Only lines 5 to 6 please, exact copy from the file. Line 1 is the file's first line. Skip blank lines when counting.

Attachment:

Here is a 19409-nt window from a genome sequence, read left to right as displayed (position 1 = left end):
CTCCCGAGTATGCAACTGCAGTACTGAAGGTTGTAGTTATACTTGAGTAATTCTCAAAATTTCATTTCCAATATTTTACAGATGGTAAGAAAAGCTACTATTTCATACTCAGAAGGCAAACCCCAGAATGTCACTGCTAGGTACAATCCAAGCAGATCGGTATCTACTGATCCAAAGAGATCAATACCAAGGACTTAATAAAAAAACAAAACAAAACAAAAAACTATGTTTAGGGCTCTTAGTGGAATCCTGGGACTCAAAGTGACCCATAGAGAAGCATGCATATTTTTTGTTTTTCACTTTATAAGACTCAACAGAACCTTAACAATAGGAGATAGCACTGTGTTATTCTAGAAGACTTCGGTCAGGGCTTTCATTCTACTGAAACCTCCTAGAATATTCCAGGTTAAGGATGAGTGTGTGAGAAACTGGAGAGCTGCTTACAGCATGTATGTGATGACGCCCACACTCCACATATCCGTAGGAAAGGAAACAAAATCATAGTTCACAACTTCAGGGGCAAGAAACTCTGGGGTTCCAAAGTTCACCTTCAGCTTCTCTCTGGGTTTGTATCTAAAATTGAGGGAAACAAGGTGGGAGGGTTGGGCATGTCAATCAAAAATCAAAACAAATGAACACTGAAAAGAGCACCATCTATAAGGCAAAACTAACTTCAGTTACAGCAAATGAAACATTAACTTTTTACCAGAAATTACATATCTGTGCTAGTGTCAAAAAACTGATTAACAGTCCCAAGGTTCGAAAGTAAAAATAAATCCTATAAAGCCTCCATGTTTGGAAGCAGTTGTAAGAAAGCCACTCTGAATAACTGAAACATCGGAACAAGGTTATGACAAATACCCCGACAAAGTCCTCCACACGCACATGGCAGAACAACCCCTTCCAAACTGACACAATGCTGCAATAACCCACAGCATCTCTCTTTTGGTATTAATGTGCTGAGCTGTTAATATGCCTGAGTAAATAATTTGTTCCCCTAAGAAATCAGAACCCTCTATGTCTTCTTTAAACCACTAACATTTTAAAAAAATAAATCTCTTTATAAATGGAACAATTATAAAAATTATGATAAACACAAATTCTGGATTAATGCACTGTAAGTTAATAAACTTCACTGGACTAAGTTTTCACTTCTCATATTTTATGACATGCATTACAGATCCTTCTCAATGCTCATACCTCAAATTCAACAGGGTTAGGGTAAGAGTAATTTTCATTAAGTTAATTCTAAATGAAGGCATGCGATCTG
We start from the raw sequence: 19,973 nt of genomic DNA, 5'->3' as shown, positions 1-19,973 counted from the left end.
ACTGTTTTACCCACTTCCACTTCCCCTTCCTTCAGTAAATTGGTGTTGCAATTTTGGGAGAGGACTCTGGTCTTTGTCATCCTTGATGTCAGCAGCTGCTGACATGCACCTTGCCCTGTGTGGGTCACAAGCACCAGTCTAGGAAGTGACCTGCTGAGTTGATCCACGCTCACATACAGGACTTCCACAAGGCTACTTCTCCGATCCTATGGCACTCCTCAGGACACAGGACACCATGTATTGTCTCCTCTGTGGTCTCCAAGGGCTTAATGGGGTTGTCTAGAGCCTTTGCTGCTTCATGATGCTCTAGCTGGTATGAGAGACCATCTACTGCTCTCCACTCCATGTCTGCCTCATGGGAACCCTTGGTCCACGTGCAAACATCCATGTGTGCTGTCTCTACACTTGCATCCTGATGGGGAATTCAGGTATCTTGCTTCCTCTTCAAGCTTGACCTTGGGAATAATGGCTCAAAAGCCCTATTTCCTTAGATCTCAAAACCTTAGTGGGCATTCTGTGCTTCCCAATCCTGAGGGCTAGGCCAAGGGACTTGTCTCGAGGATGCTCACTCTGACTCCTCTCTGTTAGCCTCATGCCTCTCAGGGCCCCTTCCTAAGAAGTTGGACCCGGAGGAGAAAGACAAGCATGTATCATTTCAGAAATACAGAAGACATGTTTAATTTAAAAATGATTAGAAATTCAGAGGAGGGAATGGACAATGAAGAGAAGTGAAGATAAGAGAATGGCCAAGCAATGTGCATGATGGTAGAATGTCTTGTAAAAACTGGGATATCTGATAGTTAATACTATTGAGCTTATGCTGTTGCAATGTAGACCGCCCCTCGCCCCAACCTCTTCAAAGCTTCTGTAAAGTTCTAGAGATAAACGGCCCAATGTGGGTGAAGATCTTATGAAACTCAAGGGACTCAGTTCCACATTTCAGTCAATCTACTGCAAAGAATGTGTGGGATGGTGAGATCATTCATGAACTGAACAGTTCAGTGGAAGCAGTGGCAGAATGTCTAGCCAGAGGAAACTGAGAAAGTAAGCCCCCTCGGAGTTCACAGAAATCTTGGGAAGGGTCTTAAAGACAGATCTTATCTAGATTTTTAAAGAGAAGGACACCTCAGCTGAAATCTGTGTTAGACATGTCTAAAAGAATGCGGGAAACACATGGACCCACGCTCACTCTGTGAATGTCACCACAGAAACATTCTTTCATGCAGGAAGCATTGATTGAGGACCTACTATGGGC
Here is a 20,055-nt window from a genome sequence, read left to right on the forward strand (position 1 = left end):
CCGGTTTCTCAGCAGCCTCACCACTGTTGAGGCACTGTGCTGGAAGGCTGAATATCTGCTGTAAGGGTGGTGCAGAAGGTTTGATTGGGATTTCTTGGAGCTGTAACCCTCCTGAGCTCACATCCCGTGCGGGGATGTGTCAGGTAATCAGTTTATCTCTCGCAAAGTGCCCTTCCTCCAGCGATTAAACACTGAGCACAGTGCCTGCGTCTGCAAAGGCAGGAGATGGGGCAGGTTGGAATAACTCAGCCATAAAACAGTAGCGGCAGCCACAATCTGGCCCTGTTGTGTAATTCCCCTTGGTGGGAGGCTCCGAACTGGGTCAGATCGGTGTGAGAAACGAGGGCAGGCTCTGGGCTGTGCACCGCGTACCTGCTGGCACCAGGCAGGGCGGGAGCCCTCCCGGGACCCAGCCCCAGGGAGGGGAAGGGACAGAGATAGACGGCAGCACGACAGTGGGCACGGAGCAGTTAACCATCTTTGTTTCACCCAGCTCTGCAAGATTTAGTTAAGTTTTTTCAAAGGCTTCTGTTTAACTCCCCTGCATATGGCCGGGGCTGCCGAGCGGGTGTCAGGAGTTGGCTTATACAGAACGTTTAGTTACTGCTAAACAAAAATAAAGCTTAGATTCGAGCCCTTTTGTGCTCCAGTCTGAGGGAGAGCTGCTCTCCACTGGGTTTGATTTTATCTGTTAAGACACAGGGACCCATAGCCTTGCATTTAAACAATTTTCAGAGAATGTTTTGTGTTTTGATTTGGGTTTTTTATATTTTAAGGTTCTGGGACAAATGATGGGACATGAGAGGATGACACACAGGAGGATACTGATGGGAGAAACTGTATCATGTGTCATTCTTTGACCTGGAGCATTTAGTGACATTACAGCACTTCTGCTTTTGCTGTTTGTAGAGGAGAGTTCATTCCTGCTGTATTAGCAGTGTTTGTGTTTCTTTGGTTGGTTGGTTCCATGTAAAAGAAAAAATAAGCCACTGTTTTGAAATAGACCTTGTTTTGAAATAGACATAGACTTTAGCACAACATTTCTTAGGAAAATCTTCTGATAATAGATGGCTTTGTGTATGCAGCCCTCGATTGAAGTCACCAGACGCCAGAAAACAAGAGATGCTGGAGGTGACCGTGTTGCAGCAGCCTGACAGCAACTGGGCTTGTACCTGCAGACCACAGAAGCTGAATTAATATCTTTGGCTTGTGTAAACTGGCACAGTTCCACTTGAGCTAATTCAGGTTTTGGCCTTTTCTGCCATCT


Here is a 20,055-nt window from a genome sequence, read left to right on the forward strand (position 1 = left end):
CCGGTTTCTCAGCAGCCTCACCACTGTTGAGGCACTGTGCTGGAAGGCTGAATATCTGCTGTAAGGGTGGTGCAGAAGGTTTGATTGGGATTTCTTGGAGCTGTAACCCTCCTGAGCTCACATCCCGTGCGGGGATGTGTCAGGTAATCAGTTTATCTCTCGCAAAGTGCCCTTCCTCCAGCGATTAAACACTGAGCACAGTGCCTGCGTCTGCAAAGGCAGGAGATGGGGCAGGTTGGAATAACTCAGCCATAAAACAGTAGCGGCAGCCACAATCTGGCCCTGTTGTGTAATTCCCCTTGGTGGGAGGCTCCGAACTGGGTCAGATCGGTGTGAGAAACGAGGGCAGGCTCTGGGCTGTGCACCGCGTACCTGCTGGCACCAGGCAGGGCGGGAGCCCTCCCGGGACCCAGCCCCAGGGAGGGGAAGGGACAGAGATAGACGGCAGCACGACAGTGGGCACGGAGCAGTTAACCATCTTTGTTTCACCCAGCTCTGCAAGATTTAGTTAAGTTTTTTCAAAGGCTTCTGTTTAACTCCCCTGCATATGGCCGGGGCTGCCGAGCGGGTGTCAGGAGTTGGCTTATACAGAACGTTTAGTTACTGCTAAACAAAAATAAAGCTTAGATTCGAGCCCTTTTGTGCTCCAGTCTGAGGGAGAGCTGCTCTCCACTGGGTTTGATTTTATCTGTTAAGACACAGGGACCCATAGCCTTGCATTTAAACAATTTTCAGAGAATGTTTTGTGTTTTGATTTGGGTTTTTTATATTTTAAGGTTCTGGGACAAATGATGGGACATGAGAGGATGACACACAGGAGGATACTGATGGGAGAAACTGTATCATGTGTCATTCTTTGACCTGGAGCATTTAGTGACATTACAGCACTTCTGCTTTTGCTGTTTGTAGAGGAGAGTTCATTCCTGCTGTATTAGCAGTGTTTGTGTTTCTTTGGTTGGTTGGTTCCATGTAAAAGAAAAAATAAGCCACTGTTTTGAAATAGACCTTGTTTTGAAATAGACATAGACTTTAGCACAACATTTCTTAGGAAAATCTTCTGATAATAGATGGCTTTGTGTATGCAGCCCTCGATTGAAGTCACCAGACGCCAGAAAACAAGAGATGCTGGAGGTGACCGTGTTGCAGCAGCCTGACAGCAACTGGGCTTGTACCTGCAGACCACAGAAGCTGAATTAATATCTTTGGCTTGTGTAAACTGGCACAGTTCCACTTGAGCTAATTCAGGTTTTGGCCTTTTCTGCCATCT